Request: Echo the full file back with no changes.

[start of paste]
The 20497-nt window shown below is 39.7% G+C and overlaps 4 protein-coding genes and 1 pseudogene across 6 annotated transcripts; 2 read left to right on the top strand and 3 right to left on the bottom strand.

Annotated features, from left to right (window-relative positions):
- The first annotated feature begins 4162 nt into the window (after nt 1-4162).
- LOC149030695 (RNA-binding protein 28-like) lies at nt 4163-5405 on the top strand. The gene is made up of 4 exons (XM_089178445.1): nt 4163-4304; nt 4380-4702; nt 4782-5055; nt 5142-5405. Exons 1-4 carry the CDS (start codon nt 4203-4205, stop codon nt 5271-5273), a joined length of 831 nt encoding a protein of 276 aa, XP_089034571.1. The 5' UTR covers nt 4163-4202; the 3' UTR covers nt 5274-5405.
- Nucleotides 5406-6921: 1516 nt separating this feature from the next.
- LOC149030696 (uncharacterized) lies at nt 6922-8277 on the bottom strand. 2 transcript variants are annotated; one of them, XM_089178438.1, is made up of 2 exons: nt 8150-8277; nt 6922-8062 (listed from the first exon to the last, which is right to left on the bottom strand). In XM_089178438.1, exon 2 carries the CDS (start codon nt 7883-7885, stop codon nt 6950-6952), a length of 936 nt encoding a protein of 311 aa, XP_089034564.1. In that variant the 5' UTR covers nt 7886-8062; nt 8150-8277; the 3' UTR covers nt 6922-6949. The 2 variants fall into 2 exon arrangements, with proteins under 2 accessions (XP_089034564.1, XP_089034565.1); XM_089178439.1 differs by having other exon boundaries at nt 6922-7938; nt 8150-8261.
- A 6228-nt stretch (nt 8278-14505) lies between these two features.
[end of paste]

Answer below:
The 20497-nt window shown below is 39.7% G+C and overlaps 4 protein-coding genes and 1 pseudogene across 6 annotated transcripts; 2 read left to right on the top strand and 3 right to left on the bottom strand.

Annotated features, from left to right (window-relative positions):
- The first annotated feature begins 4162 nt into the window (after nt 1-4162).
- LOC149030695 (RNA-binding protein 28-like) lies at nt 4163-5405 on the top strand. The gene is made up of 4 exons (XM_089178445.1): nt 4163-4304; nt 4380-4702; nt 4782-5055; nt 5142-5405. Exons 1-4 carry the CDS (start codon nt 4203-4205, stop codon nt 5271-5273), a joined length of 831 nt encoding a protein of 276 aa, XP_089034571.1. The 5' UTR covers nt 4163-4202; the 3' UTR covers nt 5274-5405.
- Nucleotides 5406-6921: 1516 nt separating this feature from the next.
- LOC149030696 (uncharacterized) lies at nt 6922-8277 on the bottom strand. 2 transcript variants are annotated; one of them, XM_089178438.1, is made up of 2 exons: nt 8150-8277; nt 6922-8062 (listed from the first exon to the last, which is right to left on the bottom strand). In XM_089178438.1, exon 2 carries the CDS (start codon nt 7883-7885, stop codon nt 6950-6952), a length of 936 nt encoding a protein of 311 aa, XP_089034564.1. In that variant the 5' UTR covers nt 7886-8062; nt 8150-8277; the 3' UTR covers nt 6922-6949. The 2 variants fall into 2 exon arrangements, with proteins under 2 accessions (XP_089034564.1, XP_089034565.1); XM_089178439.1 differs by having other exon boundaries at nt 6922-7938; nt 8150-8261.
- A 6228-nt stretch (nt 8278-14505) lies between these two features.